U.N. Secretary-General Ban Ki-moon said the junta in Burma, also known as Myanmar, agreed Friday to allow all aid workers into the country after weeks of refusing access to foreign relief experts seeking to help cyclone survivors.

Ban said the government also agreed to let in aid "via civilian ships and small boats," wording suggesting that U.S., British and French warships waiting off Burma's coast with relief supplies would not be allowed to dock.

Burma's military government did not immediately confirm the agreement and there was no indication how quickly it would be take effect.

"This agreement can produce results. And the implementation will be the key," Ban said at a news conference after returning to Rangoon, the country's biggest city, from a two-hour meeting in the capital, Naypyitaw, with Senior Gen. Than Shwe, the country's most powerful figure.

"I believe they will honor their promise," Ban said.

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A senior U.N. official present at the meeting said Than Shwe gave the green light for foreigners to work in the hardest-hit region, the Irrawaddy Delta, which has been virtually off-limits to them.

Ban said, without elaborating, that he was told foreign aid workers would be given "unhindered access to affected areas" and that they would be allowed in regardless of nationality.

"He (Than Shwe) has taken a flexible position on that issue that until now has been an obstacle to organizing ... coordinated and full effective international aid, assistance and cooperation," Ban said.

Burma's military government has until now refused to allow an unimpeded influx of foreign aid and experts to reach survivors of Cyclone Nargis. While granting an increasing number of visas to foreign staffers, the regime barred all but a handful of them from the delta.

At least 78,000 people were killed and another 56,000 are missing while some 2.5 million survivors are at risk from disease, starvation and exposure to monsoon rains.

"I urged him that it would be crucially important for him to allow aid workers as swiftly as possible and all these aid relief items also be delivered to the needy people as soon as possible," Ban said.

Than Shwe, he said, had also agreed to make Rangoon the logistics hub of the aid operation, which Ban called "an important development."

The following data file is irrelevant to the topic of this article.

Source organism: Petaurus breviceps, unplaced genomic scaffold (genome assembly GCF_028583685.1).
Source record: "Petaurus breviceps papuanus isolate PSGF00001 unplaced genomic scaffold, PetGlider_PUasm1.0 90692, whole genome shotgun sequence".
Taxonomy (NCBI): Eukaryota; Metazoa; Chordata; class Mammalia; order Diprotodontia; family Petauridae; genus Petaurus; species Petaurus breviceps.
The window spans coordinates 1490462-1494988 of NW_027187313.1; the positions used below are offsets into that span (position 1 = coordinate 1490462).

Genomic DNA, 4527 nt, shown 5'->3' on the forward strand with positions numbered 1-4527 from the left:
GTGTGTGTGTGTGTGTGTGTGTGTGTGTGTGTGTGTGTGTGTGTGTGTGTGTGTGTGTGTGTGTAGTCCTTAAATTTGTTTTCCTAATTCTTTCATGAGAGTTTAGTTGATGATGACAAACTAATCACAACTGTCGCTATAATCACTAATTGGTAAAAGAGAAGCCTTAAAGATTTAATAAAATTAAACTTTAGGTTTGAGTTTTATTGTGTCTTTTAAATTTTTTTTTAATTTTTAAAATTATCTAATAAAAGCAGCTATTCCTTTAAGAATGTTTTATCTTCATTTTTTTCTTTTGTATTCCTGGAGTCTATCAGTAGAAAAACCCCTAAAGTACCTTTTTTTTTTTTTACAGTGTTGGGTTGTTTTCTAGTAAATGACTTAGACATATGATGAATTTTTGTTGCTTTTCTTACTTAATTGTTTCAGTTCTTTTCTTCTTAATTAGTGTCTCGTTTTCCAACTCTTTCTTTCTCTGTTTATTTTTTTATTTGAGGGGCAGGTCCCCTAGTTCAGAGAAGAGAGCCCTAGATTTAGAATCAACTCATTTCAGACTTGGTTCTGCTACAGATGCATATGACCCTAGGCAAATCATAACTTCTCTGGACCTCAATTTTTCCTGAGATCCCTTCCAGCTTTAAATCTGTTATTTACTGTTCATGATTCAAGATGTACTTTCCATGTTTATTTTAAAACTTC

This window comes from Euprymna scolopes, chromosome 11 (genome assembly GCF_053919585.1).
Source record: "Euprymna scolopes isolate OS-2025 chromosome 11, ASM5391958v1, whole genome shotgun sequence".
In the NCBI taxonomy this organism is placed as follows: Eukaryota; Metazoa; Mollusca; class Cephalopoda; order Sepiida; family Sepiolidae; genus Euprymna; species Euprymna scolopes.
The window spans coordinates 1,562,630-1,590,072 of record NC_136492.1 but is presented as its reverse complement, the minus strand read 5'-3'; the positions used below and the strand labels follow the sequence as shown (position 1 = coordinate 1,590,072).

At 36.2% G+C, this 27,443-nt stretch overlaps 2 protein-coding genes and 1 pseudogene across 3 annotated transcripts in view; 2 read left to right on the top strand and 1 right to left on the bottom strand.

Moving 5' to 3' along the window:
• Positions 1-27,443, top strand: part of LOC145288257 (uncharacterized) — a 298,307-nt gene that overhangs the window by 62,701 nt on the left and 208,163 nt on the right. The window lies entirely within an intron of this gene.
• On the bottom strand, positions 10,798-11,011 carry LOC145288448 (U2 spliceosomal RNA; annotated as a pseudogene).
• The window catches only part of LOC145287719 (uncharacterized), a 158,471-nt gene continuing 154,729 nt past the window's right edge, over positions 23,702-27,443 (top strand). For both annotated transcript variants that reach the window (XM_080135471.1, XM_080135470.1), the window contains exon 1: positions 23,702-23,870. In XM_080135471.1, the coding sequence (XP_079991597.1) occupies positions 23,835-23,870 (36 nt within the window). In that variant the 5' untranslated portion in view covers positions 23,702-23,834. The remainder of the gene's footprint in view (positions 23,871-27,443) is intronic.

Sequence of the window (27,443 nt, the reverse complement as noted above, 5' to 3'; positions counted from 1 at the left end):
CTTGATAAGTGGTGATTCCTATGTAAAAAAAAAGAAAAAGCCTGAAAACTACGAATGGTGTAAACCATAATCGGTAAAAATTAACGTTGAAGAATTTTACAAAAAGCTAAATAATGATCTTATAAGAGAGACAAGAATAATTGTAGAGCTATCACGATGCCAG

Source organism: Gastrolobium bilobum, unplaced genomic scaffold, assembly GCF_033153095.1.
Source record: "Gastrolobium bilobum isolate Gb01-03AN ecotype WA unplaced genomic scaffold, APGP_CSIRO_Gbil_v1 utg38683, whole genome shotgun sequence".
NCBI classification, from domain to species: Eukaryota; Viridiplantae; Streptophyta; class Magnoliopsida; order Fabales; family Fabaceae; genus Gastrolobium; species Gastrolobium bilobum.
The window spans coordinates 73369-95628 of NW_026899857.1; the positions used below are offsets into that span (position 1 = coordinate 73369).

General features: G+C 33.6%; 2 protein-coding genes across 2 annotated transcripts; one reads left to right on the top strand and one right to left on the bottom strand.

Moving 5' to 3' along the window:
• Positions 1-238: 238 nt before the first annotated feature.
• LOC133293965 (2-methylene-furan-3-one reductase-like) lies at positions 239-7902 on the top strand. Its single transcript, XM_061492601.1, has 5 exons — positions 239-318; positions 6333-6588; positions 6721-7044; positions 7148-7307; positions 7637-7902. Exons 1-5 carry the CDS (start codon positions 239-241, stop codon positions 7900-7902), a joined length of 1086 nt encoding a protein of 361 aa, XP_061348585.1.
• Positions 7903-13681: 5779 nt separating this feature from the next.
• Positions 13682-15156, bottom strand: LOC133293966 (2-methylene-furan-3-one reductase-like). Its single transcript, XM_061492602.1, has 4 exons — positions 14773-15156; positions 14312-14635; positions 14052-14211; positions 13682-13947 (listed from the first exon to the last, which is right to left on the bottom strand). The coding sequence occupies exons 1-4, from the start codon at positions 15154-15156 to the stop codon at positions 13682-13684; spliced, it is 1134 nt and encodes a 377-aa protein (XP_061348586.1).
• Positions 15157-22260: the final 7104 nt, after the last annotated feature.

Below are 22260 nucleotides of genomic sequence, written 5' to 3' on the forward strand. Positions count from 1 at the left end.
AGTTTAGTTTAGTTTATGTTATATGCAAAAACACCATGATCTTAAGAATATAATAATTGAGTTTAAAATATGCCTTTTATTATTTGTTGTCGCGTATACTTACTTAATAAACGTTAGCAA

In Geneva, international aid agencies said they were ready to step up relief efforts as soon as they learn the "practical details" of the country's new commitment.

"I cannot give you a precise figure for the aid workers who are supposed to come in, but we would like to get more experts on board," said Elisabeth Byrs, spokeswoman for the U.N. Office for the Coordination of Humanitarian Affairs.

The U.N. Food and Agriculture Organization warned that hundreds of thousands of people in remote areas of the delta have insufficient food, and said prices for rice, cooking oil and other basics had doubled throughout the country.

Only a "very narrow window of opportunity" remains to provide seeds and other material to farmers before the rice planting season upon which millions depend begins in a few weeks, the agency said. It said that half the cattle and buffaloes in 10 townships surveyed had perished during the storms.

"This is a significant step forward, and could be a turning point in the aid response," said Brian Agland, who heads the U.S.-based aid group CARE in Burma. "We welcome the agreement."

The 76-year-old Than Shwe — reclusive, superstitious and known as "the bulldog" for his stubbornness — had refused to answer Ban's calls from New York or to answer two letters sent to him by the secretary-general.

But as Ban's visit proceeded, the regime appeared to ease some of its restrictions on foreigners.

France-based Doctors Without Borders said it now had some foreign staffers working in four areas of the hard-hit Irrawaddy delta, which had previously been virtually off limits to non-Burma relief workers.

A second French cargo plane loaded with 40 tons of relief supplies was due to land Friday in Rangoon, while Canada said it would lend its biggest military aircraft, a C-17 cargo lifter, to deliver U.N. World Food Program helicopters to Burma.

The regime had earlier given the U.N. agency a green-light to use 10 helicopters to fly emergency aid to stranded victims.

Ban witnessed some of the cyclone's devastation during a carefully choreographed tour Thursday. Ban's firsthand look at the devastation wrought by the storm left the secretary-general shaken, even though the areas to which he was taken were far from the worst-hit.

Burma's military regime has been eager to show that it has the relief effort under control, despite spurning the help of foreign disaster experts, and has trotted out officials to give statistics-laden lectures to make the point.

But the U.N. estimates that aid has reached only about 25 percent of those in need.

Back in Rangoon, Ban paid a private visit to the mausoleum of former U.N. Secretary-General U Thant. The Burma-born U Thant, who had the job from 1961-1971, was the last secretary-general to visit the country in 1961.

It was not known whether Ban discussed the fate of opposition leader Aung San Suu Kyi, whose latest period of detention expires Monday. A string of U.N. envoys have in the past failed to spring the Nobel Peace Prize laureate from house arrest, confronting a junta that has proved virtually impervious to outside pressure.